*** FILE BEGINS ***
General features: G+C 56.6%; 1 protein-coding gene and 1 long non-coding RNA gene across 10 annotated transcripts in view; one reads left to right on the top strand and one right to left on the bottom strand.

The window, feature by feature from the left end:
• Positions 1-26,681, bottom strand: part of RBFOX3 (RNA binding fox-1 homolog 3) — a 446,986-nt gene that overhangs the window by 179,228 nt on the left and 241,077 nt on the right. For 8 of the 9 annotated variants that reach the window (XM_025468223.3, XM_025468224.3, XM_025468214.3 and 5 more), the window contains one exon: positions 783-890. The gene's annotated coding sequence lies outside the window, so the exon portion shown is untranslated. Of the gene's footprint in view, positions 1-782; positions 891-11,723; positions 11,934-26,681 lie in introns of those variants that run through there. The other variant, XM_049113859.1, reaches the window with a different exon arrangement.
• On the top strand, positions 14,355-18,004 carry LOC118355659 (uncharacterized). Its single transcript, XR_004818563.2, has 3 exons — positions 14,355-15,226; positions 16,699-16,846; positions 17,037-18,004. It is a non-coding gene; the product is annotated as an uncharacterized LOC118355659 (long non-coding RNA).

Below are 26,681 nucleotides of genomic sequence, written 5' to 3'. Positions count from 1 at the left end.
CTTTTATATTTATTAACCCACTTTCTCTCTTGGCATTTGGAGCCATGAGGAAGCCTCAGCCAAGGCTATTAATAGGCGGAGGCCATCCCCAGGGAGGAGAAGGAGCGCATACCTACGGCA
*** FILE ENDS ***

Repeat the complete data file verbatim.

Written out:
General features: G+C 56.6%; 1 protein-coding gene and 1 long non-coding RNA gene across 10 annotated transcripts in view; one reads left to right on the top strand and one right to left on the bottom strand.

The window, feature by feature from the left end:
• Positions 1-26,681, bottom strand: part of RBFOX3 (RNA binding fox-1 homolog 3) — a 446,986-nt gene that overhangs the window by 179,228 nt on the left and 241,077 nt on the right. For 8 of the 9 annotated variants that reach the window (XM_025468223.3, XM_025468224.3, XM_025468214.3 and 5 more), the window contains one exon: positions 783-890. The gene's annotated coding sequence lies outside the window, so the exon portion shown is untranslated. Of the gene's footprint in view, positions 1-782; positions 891-11,723; positions 11,934-26,681 lie in introns of those variants that run through there. The other variant, XM_049113859.1, reaches the window with a different exon arrangement.
• On the top strand, positions 14,355-18,004 carry LOC118355659 (uncharacterized). Its single transcript, XR_004818563.2, has 3 exons — positions 14,355-15,226; positions 16,699-16,846; positions 17,037-18,004. It is a non-coding gene; the product is annotated as an uncharacterized LOC118355659 (long non-coding RNA).

Below are 26,681 nucleotides of genomic sequence, written 5' to 3'. Positions count from 1 at the left end.
CTTTTATATTTATTAACCCACTTTCTCTCTTGGCATTTGGAGCCATGAGGAAGCCTCAGCCAAGGCTATTAATAGGCGGAGGCCATCCCCAGGGAGGAGAAGGAGCGCATACCTACGGCA